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© 2004 Goodrich, Tamassia Campus Tour1

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© 2004 Goodrich, Tamassia Campus Tour2 Graph Assignment Goals Learn and implement the adjacency matrix structure an Kruskal’s minimum spanning tree algorithm Understand and use the decorator pattern and various JDSL classes and interfaces Your task Implement the adjacency matrix structure for representing a graph Implement Kruskal’s MST algorithm Frontend Computation and visualization of an approximate traveling salesperson tour

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© 2004 Goodrich, Tamassia Campus Tour3 Adjacency Matrix Structure Edge list structure Augmented vertex objects Integer key (index) associated with vertex 2D-array adjacency array Reference to edge object for adjacent vertices Null for non nonadjacent vertices u v w ab 012 0 1 2 a uv w 01 2 b

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© 2004 Goodrich, Tamassia Campus Tour4 Kruskal’s Algorithm The vertices are partitioned into clouds We start with one cloud per vertex Clouds are merged during the execution of the algorithm Partition ADT: makeSet(o) : create set {o} and return a locator for object o find(l) : return the set of the object with locator l union(A,B) : merge sets A and B Algorithm KruskalMSF(G) Input weighted graph G Output labeling of the edges of a minimum spanning forest of G Q new heap-based priority queue for all v G.vertices() do l makeSet(v) { elementary cloud } setLocator(v,l) for all e G.edges() do Q.insert(weight(e), e) while Q.isEmpty() e Q.removeMin() [u,v] G.endVertices(e) A find(getLocator(u)) B find(getLocator(v)) if A B setMSFedge(e) { merge clouds } union(A, B)

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© 2004 Goodrich, Tamassia Campus Tour5 Example B G C A F D 4 1 3 5 10 2 8 7 6 E H 11 9 B G C A F D 4 1 3 5 10 2 8 7 6 E H 11 9 B G C A F D 4 1 3 5 10 2 8 7 6 E H 11 9 B G C A F D 4 1 3 5 10 2 8 7 6 E H 11 9

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© 2004 Goodrich, Tamassia Campus Tour6 Example (contd.) four steps two steps B G C A F D 4 1 3 5 10 2 8 7 6 E H 11 9 B G C A F D 4 1 3 5 10 2 8 7 6 E H 11 9 B G C A F D 4 1 3 5 10 2 8 7 6 E H 11 9 B G C A F D 4 1 3 5 10 2 8 7 6 E H 11 9

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© 2004 Goodrich, Tamassia Campus Tour7 Partition Implementation Partition implementation A set is represented the sequence of its elements A position stores a reference back to the sequence itself (for operation find ) The position of an element in the sequence serves as locator for the element in the set In operation union, we move the elements of the smaller sequence into to the larger sequence Worst-case running times makeSet, find : O(1) union : O(min(n A, n B )) Amortized analysis Consider a series of k Partiton ADT operations that includes n makeSet operations Each time we move an element into a new sequence, the size of its set at least doubles An element is moved at most log 2 n times Moving an element takes O(1) time The total time for the series of operations is O(k n log n)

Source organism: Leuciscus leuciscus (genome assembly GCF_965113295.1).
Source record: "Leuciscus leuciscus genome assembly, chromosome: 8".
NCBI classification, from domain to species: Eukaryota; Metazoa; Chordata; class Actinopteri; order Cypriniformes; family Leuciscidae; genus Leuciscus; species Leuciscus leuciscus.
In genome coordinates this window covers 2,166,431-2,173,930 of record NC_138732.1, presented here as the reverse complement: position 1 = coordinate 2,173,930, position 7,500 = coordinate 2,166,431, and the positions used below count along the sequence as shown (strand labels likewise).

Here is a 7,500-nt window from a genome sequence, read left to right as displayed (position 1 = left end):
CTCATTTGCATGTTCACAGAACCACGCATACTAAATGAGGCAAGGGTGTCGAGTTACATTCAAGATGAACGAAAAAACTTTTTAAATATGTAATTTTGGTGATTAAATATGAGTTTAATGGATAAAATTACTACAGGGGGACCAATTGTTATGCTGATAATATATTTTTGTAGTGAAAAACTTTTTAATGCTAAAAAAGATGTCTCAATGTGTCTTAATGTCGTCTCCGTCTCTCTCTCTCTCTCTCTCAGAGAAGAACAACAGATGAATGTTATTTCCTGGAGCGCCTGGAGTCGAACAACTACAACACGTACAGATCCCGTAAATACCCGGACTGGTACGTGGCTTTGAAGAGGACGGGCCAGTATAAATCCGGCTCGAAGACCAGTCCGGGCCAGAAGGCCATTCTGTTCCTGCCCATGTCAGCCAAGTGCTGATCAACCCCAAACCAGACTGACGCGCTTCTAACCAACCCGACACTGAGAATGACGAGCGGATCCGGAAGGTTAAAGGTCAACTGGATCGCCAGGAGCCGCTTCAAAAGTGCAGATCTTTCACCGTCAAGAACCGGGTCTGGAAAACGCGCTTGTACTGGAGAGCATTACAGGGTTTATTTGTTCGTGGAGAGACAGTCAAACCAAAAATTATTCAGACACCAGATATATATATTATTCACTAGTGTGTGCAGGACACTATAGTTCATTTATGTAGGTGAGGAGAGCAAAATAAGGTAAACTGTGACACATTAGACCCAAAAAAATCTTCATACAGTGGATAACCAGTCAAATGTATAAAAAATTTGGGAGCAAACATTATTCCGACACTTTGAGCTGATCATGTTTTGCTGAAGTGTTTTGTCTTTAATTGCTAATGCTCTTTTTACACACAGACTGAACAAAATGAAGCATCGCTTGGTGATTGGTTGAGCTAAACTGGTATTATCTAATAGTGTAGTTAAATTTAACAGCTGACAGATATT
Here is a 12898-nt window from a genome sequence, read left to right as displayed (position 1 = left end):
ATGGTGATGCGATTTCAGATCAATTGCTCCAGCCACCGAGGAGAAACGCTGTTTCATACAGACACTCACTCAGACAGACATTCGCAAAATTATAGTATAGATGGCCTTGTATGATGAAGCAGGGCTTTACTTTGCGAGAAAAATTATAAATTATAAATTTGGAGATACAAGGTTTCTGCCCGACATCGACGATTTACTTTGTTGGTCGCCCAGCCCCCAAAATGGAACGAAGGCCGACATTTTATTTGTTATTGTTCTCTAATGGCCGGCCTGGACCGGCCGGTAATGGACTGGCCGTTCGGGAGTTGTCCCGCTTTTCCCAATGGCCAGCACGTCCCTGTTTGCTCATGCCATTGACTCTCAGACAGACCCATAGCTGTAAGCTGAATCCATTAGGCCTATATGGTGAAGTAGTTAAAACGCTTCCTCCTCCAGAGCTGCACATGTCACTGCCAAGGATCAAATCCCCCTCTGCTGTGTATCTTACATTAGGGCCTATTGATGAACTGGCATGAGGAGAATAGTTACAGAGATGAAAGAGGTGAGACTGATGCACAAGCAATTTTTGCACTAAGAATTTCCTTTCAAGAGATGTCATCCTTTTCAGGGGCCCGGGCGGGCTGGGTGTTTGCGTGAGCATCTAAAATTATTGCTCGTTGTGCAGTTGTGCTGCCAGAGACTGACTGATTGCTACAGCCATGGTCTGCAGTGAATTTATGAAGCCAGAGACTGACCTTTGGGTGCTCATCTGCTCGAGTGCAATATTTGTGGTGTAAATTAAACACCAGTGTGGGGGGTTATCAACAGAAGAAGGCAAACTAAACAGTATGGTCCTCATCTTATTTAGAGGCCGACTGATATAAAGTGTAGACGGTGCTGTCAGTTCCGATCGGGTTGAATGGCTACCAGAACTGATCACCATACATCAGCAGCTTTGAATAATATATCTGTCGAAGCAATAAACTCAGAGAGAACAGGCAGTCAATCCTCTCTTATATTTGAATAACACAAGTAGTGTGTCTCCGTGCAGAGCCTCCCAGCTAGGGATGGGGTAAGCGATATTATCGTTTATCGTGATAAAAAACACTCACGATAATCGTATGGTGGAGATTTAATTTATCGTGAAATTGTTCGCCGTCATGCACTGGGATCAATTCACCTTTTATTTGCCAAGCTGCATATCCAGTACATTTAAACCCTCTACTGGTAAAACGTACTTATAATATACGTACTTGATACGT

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© 2004 Goodrich, Tamassia Campus Tour8 Analysis of Kruskal’s Algorithm Graph operations Methods vertices and edges are called once Method endVertices is called m times Priority queue operations We perform m insert operations and m removeMin operations Partition operations We perform n makeSet operations, 2m find operations and no more than n 1 union operations Label operations We set vertex labels n times and get them 2m times Kruskal’s algorithm runs in time O((n m) log n) time provided the graph has no parallel edges and is represented by the adjacency list structure

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© 2004 Goodrich, Tamassia Campus Tour9 Decorator Pattern Labels are commonly used in graph algorithms Auxiliary data Output Examples DFS: unexplored/visited label for vertices and unexplored/ forward/back labels for edges Dijkstra and Prim-Jarnik: distance, locator, and parent labels for vertices Kruskal: locator label for vertices and MSF label for edges The decorator pattern extends the methods of the Position ADT to support the handling of attributes (labels) has(a) : tests whether the position has attribute a get(a) : returns the value of attribute a set(a, x) : sets to x the value of attribute a destroy(a) : removes attribute a and its associated value (for cleanup purposes) The decorator pattern can be implemented by storing a dictionary of (attribute, value) items at each position

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© 2004 Goodrich, Tamassia Campus Tour10 Traveling Salesperson Problem A tour of a graph is a spanning cycle (e.g., a cycle that goes through all the vertices) A traveling salesperson tour of a weighted graph is a tour that is simple (i.e., no repeated vertices or edges) and has has minimum weight No polynomial-time algorithms are known for computing traveling salesperson tours The traveling salesperson problem (TSP) is a major open problem in computer science Find a polynomial-time algorithm computing a traveling salesperson tour or prove that none exists B D C A F E 7 4 2 8 5 3 2 6 1 Example of traveling salesperson tour (with weight 17)

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© 2004 Goodrich, Tamassia Campus Tour11 TSP Approximation We can approximate a TSP tour with a tour of at most twice the weight for the case of Euclidean graphs Vertices are points in the plane Every pair of vertices is connected by an edge The weight of an edge is the length of the segment joining the points Approximation algorithm Compute a minimum spanning tree Form an Eulerian circuit around the MST Transform the circuit into a tour

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